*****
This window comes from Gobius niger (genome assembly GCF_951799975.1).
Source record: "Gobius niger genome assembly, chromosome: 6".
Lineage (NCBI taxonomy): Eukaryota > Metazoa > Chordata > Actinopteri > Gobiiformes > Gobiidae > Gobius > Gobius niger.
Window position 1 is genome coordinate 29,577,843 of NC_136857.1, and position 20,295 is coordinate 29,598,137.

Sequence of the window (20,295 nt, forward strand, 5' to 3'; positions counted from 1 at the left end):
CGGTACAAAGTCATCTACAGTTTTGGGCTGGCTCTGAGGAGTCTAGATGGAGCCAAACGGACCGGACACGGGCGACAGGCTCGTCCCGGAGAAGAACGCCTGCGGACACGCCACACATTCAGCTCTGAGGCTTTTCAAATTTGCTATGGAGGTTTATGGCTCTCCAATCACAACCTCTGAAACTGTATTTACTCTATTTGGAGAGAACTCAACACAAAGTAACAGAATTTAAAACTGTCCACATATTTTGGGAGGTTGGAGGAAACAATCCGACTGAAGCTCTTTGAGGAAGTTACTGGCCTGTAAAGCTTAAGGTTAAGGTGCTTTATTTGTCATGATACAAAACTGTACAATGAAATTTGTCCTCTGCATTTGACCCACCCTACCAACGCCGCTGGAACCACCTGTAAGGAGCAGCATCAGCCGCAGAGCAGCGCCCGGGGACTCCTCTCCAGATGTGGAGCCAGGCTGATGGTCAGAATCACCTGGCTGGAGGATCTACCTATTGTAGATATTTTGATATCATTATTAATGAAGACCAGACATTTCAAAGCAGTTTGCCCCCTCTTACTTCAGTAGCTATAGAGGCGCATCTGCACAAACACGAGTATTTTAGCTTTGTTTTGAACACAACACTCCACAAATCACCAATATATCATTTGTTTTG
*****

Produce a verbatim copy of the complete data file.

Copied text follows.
This window comes from Gobius niger (genome assembly GCF_951799975.1).
Source record: "Gobius niger genome assembly, chromosome: 6".
Lineage (NCBI taxonomy): Eukaryota > Metazoa > Chordata > Actinopteri > Gobiiformes > Gobiidae > Gobius > Gobius niger.
Window position 1 is genome coordinate 29,577,843 of NC_136857.1, and position 20,295 is coordinate 29,598,137.

Sequence of the window (20,295 nt, forward strand, 5' to 3'; positions counted from 1 at the left end):
CGGTACAAAGTCATCTACAGTTTTGGGCTGGCTCTGAGGAGTCTAGATGGAGCCAAACGGACCGGACACGGGCGACAGGCTCGTCCCGGAGAAGAACGCCTGCGGACACGCCACACATTCAGCTCTGAGGCTTTTCAAATTTGCTATGGAGGTTTATGGCTCTCCAATCACAACCTCTGAAACTGTATTTACTCTATTTGGAGAGAACTCAACACAAAGTAACAGAATTTAAAACTGTCCACATATTTTGGGAGGTTGGAGGAAACAATCCGACTGAAGCTCTTTGAGGAAGTTACTGGCCTGTAAAGCTTAAGGTTAAGGTGCTTTATTTGTCATGATACAAAACTGTACAATGAAATTTGTCCTCTGCATTTGACCCACCCTACCAACGCCGCTGGAACCACCTGTAAGGAGCAGCATCAGCCGCAGAGCAGCGCCCGGGGACTCCTCTCCAGATGTGGAGCCAGGCTGATGGTCAGAATCACCTGGCTGGAGGATCTACCTATTGTAGATATTTTGATATCATTATTAATGAAGACCAGACATTTCAAAGCAGTTTGCCCCCTCTTACTTCAGTAGCTATAGAGGCGCATCTGCACAAACACGAGTATTTTAGCTTTGTTTTGAACACAACACTCCACAAATCACCAATATATCATTTGTTTTG